BU: He did. James Sakamoto was great. He did things that no one else did. The Japanese Chamber of Commerce did, too, but he was personal. He'd call you into his office and talk to you. So that another way he was trying to make it personal for him and you. The Japanese Issei people, a lot of them, they were great because know what the Nisei, Issei males what they did? Every Sunday, Saturday and Sunday, they go to different ball fields, like Columbia Playfield always had a game, Broadway Playfield always had. So they all, hundreds of them would come and watch them play. In other words, they are supporting the effort that you put in, and the newspaper did a great thing because I was watching. Every week I'd, I'd watch watch the...

DG: This is the Courier?

BU: Watch the Courier League, watch your, watch your batting average. The thing about the batting average that is so fascinating was the fact that at the time when the FBI investigated all of us, that character, that character that investigated me knew exactly what my batting average was. They told you, "Hey you, your batting average is too darn low so don't remember. Forget it." [Laughs] I never thought about this for fifty years, but I was thinking about it right now. He told me I was .225 or something. [Laughs]

DG: Boy, they really did a thorough job investigating you guys. [Laughs]

BU: Yeah, they knew everything, everything that I had.

<End Segment 12> - Copyright © 1998 Densho. All Rights Reserved.

<Begin Segment 13>

BU: And one of the things you asked me, "When did you notice you had intolerance in the American community?" You know, they still have Daughters of the American Revolution. They sponsored, sponsored in high school, high school time a debate. You supposed to go to this meeting and each would get a note as what subject matter you are supposed to write on or talk on. You know what, as soon as I got there, those characters went in a huddle, and they eliminated me right off the bat. They said, "No Japanese."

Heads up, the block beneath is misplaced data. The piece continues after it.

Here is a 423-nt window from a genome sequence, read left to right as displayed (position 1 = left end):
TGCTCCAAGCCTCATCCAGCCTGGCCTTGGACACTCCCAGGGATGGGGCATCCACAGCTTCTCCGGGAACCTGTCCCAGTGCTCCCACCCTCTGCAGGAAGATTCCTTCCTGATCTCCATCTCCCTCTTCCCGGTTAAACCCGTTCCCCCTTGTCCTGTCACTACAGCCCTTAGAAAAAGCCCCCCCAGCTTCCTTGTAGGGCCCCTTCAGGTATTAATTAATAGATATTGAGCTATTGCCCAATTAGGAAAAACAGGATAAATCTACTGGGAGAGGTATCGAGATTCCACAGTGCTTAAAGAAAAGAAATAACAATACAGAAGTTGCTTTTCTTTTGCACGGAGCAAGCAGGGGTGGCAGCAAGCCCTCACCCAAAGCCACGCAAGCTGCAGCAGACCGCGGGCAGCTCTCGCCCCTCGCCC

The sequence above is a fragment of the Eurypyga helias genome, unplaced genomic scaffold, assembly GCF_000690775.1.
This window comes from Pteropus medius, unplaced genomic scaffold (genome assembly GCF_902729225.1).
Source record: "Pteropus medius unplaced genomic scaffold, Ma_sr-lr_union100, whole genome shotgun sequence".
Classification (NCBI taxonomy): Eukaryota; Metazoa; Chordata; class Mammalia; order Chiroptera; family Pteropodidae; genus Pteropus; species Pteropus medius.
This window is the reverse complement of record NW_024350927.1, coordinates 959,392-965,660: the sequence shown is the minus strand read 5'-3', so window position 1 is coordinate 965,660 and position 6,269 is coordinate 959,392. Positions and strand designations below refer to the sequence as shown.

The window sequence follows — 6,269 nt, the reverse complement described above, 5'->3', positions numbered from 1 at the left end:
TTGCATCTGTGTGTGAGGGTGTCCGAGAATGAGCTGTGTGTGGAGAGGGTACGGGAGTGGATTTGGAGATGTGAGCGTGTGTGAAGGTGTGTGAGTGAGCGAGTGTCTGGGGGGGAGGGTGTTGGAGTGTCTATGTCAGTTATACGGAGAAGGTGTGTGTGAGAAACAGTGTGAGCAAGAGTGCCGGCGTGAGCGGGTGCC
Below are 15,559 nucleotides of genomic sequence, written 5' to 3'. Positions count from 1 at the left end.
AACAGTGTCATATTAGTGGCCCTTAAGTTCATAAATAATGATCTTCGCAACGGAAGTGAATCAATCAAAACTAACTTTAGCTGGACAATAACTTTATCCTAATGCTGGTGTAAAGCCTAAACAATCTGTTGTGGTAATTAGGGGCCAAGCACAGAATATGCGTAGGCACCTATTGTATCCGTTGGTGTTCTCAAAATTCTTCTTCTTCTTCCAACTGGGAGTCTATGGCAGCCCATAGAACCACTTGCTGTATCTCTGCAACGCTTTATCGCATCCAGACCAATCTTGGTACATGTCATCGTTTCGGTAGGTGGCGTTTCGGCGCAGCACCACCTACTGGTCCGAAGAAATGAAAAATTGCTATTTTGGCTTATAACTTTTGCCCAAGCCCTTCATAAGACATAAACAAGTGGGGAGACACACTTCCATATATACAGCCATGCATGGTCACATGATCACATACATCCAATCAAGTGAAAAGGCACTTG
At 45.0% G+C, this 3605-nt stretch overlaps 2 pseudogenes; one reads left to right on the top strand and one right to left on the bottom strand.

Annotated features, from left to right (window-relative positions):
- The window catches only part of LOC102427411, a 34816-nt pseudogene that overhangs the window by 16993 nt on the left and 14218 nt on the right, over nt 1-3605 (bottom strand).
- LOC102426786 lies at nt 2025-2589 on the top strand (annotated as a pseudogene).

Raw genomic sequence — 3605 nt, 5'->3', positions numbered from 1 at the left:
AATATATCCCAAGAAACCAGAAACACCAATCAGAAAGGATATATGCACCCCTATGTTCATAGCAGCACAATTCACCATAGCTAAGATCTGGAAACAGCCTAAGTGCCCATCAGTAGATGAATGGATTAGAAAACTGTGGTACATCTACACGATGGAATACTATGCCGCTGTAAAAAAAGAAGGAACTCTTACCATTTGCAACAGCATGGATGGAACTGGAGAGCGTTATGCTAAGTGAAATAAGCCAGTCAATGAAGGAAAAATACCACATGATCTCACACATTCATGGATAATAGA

DG: No kidding? This is in high school?

BU: Huh?

DG: This is in high school?

BU: This is in high school. I tell you where they had the thing, they had it at the Cornish... not Cornish, Cornish School auditorium. That's where we were supposed to have it.

DG: So what did you think?

BU: Huh?

DG: What did you think when they did that?

BU: Well, I raised hell. [Laughs]

DG: Good.

BU: I'm usually not one to stay shut. Anyway, I walked out the door and I complained to the principal, but he says, "It's not my organization so I can't do anything. Sorry." Those are the days in which we also found out, say you went, they had a place called Trianon Ballroom. That's where they used to invite all those Kate Keiser and Tommy Dorsey and Goodman and rest to come there, and they make money because this is a dance hall. Well, those of us who were sophomore, junior in high school, all we wanted to do is go hear the guys play. So we get there and he says, "No Japs, no Japs. Get out of here."

DG: No kidding? Really?

BU: Yeah, they told us that. One day they did that to us at Paramount Theatre, too. But you see, we just want to just go up there in the balcony and listen to it. This happened more than once. So I said, that I tell Ruth and the rest of the people, "You don't know what it is to be intolerant because they didn't do that to you girls," maybe because the girls never got to go there and listen. But before the war, even before the war -- war was 1941 or '40 -- they still had the problem.

DG: Right, right.